Inefficient glass could lead to building retrofits

Glass buildings have been the focus of downtown design in many Canadian cities, but with poor energy efficiency and insulation, they will need to be retrofitted in the next 50 years. Photo © BigStockPhoto/Mario DeSantis.

Over the years, Toronto’s skyline has been filling up with glass towers, but according to industry experts, what may be nice for style and views can be detrimental to energy efficiency.

According to a report by CBC News, buildings with high volumes of glass can be inefficient due to:
• insulation failures;
• water leaks;
• skyrocketing energy and maintenance costs; and
• declining resale potential.

Some engineers, like Halsall Associates’ Sally Thompson, M.Sc., P.Eng., have pointed out some of the inherent issues with glazing.

“Two panes of glass, with air or a gas in between, installed in metal frames (albeit thermally broken) is simply not as good an insulator as a more conventional insulated wall with concrete or brick and a layer of batt insulation,” she told Construction Canada Online.

Thompson explained the thermal efficiency is an issue for almost all glass towers. There are some built with high-performance glazing, which is somewhat better, but still not as good as an insulated wall. That being said, one also cannot see through an insulated wall, so there is a balance to be struck. Small residential units need enough windows to feel open and spacious, but not too many. In offices, glass is good—it provides light during the day when occupants are there. In residential projects, however, windows do not offset lighting energy use in the same way.

“The thermal performance is not a defect-related issue—it is the nature of the beast,” Thompson said. “By design, these systems are less thermally efficient than insulated walls. If, as the system ages, it becomes leaky due to degradation of weatherstripping, it can become even more of an energy problem, but this is not what was really being discussed in the recent coverage; it was the fact that right from day one these are less thermally efficient systems.”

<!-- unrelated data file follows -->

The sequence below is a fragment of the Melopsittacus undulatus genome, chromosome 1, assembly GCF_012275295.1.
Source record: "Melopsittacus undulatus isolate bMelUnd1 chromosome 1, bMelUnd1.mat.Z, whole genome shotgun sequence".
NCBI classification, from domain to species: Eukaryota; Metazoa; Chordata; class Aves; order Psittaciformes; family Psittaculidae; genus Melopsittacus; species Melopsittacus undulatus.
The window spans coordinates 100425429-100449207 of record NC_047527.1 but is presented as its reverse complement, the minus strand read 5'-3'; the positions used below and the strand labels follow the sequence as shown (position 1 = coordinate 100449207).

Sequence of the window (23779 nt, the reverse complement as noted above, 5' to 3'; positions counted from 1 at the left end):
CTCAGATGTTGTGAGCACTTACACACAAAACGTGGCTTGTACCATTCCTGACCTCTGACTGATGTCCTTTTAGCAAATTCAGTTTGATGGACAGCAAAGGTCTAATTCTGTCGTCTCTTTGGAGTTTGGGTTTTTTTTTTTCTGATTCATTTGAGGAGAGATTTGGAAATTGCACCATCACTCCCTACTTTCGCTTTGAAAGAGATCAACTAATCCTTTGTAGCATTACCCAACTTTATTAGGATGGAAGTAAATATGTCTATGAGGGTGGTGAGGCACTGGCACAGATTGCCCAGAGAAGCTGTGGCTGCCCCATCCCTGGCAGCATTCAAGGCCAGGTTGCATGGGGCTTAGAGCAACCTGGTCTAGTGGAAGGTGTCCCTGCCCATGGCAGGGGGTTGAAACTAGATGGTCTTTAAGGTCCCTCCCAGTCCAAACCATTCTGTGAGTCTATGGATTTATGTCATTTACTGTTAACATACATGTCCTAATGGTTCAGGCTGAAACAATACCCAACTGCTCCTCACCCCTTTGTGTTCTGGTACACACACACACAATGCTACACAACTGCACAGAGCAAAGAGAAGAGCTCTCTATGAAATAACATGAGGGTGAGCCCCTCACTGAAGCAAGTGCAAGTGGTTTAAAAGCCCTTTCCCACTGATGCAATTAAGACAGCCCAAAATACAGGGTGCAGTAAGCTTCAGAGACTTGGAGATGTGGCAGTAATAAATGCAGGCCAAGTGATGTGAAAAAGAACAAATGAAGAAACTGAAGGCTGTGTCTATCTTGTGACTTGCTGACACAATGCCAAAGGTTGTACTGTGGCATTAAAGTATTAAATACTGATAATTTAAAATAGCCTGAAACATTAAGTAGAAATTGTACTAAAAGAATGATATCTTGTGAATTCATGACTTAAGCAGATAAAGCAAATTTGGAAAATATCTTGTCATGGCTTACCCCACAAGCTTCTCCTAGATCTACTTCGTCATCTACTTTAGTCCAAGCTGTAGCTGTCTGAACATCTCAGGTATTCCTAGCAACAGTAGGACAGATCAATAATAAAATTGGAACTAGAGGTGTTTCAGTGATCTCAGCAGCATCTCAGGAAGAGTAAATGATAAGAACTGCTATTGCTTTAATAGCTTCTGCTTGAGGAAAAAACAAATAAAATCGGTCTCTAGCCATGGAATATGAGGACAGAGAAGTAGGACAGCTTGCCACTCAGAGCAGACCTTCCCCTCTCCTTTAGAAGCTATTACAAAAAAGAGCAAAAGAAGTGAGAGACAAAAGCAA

However, the cladding is only one factor in the building’s energy efficiency, with other important contributors including the design of systems like HVAC, lighting, and pools. The difference is these other systems have a shorter service life than the window wall and can generally be upgraded to more efficient assemblies.

When asked how long the glass towers can last before re-skinning occurs, Thompson said it will be a function of two factors. If energy costs rise as is anticipated, these double-glazed systems may look as bad in a few years from a thermal efficiency perspective as single-glazed systems do now. When deciding if thermal performance is a reason to make a major modification like this, most owners do an energy payback calculation which effectively calculates a rate of return (ROR)—the net present value of the energy savings compared to the capital cost of the upgrade. The higher the energy costs, the more likely a project is to proceed. Currently the payback would be more than 20 years, so thermal performance is unlikely to drive replacements. This may change over time.

The second factor is ‘other’ performance. A leaky window wall system is more likely to be replaced or retrofitted than one that does not leak—just like spending more money fixing a car, one decides based on history if it is worth throwing more money at repair or if it is time for a new car.

“We actually don’t know yet how these systems will be renewed or replaced,” she explained. “Replacement would be exceedingly difficult and disruptive to the residents, so it is more likely they will be retrofitted or overclad. Vacuum insulated glazing is likely to form part of the solution. It is a new glass product which has much higher insulating values than traditional double-glazing. There are some bugs to work out because it leads to condensation problems right now, but we are confident the industry will develop a solution well before most window walls need to be renewed.”

Thompson said it is reasonable to assume a major retrofit will be needed within 40 to 60 years of installation. Before that, sealant installation and replacement, glass replacement, weather stripping replacement, and leakage repairs will also be necessary. All these projects should get planned in the condominium’s reserve fund study, which is updated every three years.

Additionally, Thompson said a labelling system showing the energy performance of the building should be made mandatory as it helps purchasers understand what they are buying, urges builders to construct higher performing structures, and encourages existing buildings to upgrade to stay competitive.

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